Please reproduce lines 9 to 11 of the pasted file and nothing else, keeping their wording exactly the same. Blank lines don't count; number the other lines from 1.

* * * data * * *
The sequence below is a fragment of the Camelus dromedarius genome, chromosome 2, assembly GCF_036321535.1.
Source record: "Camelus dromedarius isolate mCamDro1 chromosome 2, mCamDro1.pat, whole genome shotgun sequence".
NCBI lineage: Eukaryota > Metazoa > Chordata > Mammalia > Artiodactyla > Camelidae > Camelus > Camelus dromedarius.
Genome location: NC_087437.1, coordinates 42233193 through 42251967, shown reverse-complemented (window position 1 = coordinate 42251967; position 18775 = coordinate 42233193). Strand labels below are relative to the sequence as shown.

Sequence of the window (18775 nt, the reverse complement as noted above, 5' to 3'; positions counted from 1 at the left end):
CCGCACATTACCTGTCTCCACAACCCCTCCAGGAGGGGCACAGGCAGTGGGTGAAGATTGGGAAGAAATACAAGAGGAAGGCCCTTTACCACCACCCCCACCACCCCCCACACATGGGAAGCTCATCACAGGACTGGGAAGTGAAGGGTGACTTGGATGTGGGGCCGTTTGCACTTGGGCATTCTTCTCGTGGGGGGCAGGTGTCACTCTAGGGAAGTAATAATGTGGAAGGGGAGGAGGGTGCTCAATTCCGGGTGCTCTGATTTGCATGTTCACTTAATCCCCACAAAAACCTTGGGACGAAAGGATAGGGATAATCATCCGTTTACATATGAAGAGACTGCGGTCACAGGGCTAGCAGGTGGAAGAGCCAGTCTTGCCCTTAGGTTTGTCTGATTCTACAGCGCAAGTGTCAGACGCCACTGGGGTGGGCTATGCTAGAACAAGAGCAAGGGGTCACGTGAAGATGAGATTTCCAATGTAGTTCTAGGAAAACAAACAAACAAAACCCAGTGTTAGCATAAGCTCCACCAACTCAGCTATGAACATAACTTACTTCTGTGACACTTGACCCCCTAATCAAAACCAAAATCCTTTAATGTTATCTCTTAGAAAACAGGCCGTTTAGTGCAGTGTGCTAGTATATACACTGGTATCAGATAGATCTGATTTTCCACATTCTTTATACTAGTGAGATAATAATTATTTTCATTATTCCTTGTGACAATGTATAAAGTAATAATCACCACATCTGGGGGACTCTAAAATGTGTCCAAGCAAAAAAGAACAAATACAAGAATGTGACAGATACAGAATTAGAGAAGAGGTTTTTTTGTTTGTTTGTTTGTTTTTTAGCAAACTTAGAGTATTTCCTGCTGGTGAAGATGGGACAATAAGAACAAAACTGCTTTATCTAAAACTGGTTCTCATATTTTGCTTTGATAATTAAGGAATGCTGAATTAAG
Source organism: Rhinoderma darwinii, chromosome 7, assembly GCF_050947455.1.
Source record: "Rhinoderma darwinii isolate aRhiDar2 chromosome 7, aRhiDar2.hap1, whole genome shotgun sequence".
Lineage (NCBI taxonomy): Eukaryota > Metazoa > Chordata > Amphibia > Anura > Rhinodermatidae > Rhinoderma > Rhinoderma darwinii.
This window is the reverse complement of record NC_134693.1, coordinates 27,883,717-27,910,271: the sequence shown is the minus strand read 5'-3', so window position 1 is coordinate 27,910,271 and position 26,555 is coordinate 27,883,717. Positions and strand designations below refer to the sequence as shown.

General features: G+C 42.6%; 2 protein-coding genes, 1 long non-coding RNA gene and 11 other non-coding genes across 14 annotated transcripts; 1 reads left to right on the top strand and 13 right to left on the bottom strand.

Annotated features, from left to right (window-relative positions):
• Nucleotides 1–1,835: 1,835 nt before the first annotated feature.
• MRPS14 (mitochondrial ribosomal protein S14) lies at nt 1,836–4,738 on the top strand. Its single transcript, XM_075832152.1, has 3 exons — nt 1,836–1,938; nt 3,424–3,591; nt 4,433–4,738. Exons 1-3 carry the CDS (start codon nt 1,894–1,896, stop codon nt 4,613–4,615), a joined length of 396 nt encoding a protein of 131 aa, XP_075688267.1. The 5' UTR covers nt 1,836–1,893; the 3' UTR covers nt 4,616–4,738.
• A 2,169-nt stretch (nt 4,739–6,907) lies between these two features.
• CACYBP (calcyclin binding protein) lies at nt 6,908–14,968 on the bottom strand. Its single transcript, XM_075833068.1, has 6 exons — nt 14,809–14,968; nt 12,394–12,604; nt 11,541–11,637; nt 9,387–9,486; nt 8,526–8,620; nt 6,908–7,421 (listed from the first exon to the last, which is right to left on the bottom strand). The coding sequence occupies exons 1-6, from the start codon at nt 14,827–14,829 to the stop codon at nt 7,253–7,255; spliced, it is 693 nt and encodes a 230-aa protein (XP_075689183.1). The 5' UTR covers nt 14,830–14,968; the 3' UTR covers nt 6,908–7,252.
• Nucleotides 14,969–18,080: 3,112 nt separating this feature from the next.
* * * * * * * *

Lineage (NCBI taxonomy): Eukaryota > Metazoa > Chordata > Amphibia > Anura > Rhinodermatidae > Rhinoderma > Rhinoderma darwinii.
This window is the reverse complement of record NC_134693.1, coordinates 27,883,717-27,910,271: the sequence shown is the minus strand read 5'-3', so window position 1 is coordinate 27,910,271 and position 26,555 is coordinate 27,883,717. Positions and strand designations below refer to the sequence as shown.

General features: G+C 42.6%; 2 protein-coding genes, 1 long non-coding RNA gene and 11 other non-coding genes across 14 annotated transcripts; 1 reads left to right on the top strand and 13 right to left on the bottom strand.